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US new home sales fall more than expected in April

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Sales of new US single-family homes fell from near an 11-1/2-year high in April as prices rebounded, but demand for housing remains underpinned by declining mortgage rates and a strengthening labour market.

[WASHINGTON] Sales of new US single-family homes fell from near an 11-1/2-year high in April as prices rebounded, but demand for housing remains underpinned by declining mortgage rates and a strengthening labor market.

The Commerce Department said on Thursday new home sales dropped 6.9 per cent to a seasonally adjusted annual rate of 673,000 units last month. March's sales pace was revised up to 723,000 units, the highest level since October 2007, from the previously reported 692,000 units.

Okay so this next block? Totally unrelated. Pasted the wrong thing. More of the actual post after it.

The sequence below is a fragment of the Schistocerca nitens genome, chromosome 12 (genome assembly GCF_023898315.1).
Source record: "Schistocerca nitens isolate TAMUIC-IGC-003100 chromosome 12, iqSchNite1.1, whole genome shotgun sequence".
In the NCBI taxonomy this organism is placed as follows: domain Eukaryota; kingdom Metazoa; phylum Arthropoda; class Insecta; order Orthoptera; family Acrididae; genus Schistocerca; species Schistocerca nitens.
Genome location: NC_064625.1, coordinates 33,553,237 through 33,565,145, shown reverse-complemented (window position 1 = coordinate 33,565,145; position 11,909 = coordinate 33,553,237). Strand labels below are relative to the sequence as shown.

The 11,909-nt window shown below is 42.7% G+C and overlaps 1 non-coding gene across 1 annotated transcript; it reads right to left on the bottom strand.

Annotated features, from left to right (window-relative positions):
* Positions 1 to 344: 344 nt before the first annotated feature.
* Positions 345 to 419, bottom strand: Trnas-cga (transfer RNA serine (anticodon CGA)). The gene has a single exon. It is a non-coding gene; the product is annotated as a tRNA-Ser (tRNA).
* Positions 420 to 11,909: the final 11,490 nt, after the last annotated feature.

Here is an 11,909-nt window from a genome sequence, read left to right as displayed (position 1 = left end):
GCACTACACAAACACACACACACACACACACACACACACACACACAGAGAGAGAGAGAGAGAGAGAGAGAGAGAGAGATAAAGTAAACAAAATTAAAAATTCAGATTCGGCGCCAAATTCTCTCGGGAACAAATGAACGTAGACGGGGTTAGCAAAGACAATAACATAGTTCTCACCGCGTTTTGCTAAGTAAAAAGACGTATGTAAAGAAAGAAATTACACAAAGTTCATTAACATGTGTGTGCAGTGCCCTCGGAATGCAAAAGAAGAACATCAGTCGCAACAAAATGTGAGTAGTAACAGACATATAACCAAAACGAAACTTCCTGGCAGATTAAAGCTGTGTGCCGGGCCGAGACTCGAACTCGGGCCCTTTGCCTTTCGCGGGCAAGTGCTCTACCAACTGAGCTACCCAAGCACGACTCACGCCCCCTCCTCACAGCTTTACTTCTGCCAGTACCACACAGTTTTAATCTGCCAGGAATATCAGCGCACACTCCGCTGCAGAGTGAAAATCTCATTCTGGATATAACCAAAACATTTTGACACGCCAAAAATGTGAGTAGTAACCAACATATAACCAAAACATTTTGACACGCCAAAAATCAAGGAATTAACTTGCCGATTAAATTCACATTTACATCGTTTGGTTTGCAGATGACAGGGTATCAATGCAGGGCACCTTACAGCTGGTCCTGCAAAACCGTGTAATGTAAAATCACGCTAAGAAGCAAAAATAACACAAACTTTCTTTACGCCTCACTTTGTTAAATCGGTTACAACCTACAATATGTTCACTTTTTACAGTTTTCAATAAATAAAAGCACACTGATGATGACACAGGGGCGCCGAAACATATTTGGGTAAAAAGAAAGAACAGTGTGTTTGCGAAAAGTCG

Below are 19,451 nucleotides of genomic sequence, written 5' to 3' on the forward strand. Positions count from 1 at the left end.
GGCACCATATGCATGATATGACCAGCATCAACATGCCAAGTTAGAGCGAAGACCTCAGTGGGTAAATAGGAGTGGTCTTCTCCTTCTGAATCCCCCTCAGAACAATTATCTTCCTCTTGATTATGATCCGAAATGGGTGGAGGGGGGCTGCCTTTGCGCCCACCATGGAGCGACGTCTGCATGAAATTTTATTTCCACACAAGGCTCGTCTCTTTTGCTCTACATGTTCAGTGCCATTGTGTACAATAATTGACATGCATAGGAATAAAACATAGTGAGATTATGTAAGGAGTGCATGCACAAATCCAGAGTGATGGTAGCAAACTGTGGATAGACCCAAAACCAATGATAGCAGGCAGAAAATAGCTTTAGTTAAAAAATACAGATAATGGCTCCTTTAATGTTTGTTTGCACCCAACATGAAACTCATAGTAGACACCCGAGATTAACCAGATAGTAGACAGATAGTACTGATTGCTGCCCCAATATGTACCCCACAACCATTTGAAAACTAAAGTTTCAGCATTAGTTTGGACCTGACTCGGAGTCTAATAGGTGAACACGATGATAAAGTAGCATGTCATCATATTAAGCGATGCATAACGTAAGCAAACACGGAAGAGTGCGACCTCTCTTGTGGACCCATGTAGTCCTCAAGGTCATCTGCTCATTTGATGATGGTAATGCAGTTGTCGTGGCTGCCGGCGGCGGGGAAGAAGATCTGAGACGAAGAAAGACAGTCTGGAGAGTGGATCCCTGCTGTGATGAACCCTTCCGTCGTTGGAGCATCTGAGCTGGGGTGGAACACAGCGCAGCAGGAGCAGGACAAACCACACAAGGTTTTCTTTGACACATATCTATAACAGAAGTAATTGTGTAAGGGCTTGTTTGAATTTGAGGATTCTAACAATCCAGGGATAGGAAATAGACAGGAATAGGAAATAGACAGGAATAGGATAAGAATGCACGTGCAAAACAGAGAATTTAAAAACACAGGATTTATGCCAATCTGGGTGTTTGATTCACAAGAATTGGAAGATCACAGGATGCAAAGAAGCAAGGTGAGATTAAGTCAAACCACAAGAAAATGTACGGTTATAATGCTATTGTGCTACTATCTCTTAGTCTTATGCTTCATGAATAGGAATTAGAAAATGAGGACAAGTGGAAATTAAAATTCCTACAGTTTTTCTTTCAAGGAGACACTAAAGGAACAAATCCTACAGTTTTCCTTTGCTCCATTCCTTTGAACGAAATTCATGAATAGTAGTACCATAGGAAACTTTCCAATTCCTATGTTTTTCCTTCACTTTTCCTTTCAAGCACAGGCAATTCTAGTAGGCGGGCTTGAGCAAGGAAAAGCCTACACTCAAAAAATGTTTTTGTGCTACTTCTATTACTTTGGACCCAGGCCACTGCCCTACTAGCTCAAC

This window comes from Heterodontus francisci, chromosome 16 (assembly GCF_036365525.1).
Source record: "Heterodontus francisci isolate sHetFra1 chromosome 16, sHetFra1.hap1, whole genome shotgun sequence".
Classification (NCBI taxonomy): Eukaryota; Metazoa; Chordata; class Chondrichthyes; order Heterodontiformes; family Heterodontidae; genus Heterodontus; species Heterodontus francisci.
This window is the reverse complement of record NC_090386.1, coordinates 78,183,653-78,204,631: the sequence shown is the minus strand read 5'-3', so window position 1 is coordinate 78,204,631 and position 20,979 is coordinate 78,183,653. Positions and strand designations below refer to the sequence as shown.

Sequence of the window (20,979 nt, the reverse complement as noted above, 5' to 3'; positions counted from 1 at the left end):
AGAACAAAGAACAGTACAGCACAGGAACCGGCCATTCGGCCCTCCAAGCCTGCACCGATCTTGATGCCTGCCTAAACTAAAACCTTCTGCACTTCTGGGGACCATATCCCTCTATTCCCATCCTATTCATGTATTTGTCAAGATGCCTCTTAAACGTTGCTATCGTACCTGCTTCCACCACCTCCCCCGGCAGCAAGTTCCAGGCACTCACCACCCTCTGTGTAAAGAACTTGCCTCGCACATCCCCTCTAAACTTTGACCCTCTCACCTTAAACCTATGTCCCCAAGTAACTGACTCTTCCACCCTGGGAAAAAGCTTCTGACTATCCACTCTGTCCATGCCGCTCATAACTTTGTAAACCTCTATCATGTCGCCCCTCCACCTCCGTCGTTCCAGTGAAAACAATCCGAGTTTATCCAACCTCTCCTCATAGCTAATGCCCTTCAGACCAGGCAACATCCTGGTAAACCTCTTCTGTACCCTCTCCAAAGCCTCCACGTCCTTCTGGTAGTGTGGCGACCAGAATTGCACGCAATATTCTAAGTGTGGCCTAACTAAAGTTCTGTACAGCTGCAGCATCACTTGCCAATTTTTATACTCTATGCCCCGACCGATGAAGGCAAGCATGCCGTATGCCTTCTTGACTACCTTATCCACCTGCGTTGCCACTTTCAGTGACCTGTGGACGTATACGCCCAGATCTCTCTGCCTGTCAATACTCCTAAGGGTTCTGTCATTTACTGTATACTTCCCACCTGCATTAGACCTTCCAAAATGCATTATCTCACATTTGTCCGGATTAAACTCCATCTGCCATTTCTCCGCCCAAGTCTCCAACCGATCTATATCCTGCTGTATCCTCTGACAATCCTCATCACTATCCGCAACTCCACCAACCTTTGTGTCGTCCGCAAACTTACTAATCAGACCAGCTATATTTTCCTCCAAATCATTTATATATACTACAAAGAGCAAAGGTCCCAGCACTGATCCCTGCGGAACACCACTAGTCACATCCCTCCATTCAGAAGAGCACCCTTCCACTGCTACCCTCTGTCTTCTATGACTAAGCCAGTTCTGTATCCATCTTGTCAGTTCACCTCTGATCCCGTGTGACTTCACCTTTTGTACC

April's decline followed three straight monthly increases

Economists polled by Reuters had forecast new home sales, which account for about 10 per cent of housing market sales, would decrease 2.8 per cent to a pace of 675,000 units in April.

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Sales increased 7.0 per cent from a year ago. The median new house price increased 8.8 per cent from a year ago to $342,200 in April, the highest level since December 2017.

New home sales had in recent months outperformed other housing market indicators, including building permits, which had dropped for five straight months in April. New home sales are drawn from permits.

Economists attributed the recent strength in new home sales to declining mortgage rates. The new housing market has not been severely constrained by an inventory shortage, which has crippled sales of previously owned homes.

A report on Tuesday showed existing home sales fell for a second straight month in April, weighed down by a chronic shortage of more affordable houses.

The overall housing market hit a soft patch year and has contracted for five straight quarters. With the 30-year fixed mortgage rate dropping to around 4.07 per cent from near an eight-year high of 4.94 per cent in November, there is reason to be cautiously optimistic about the housing market.

REUTERS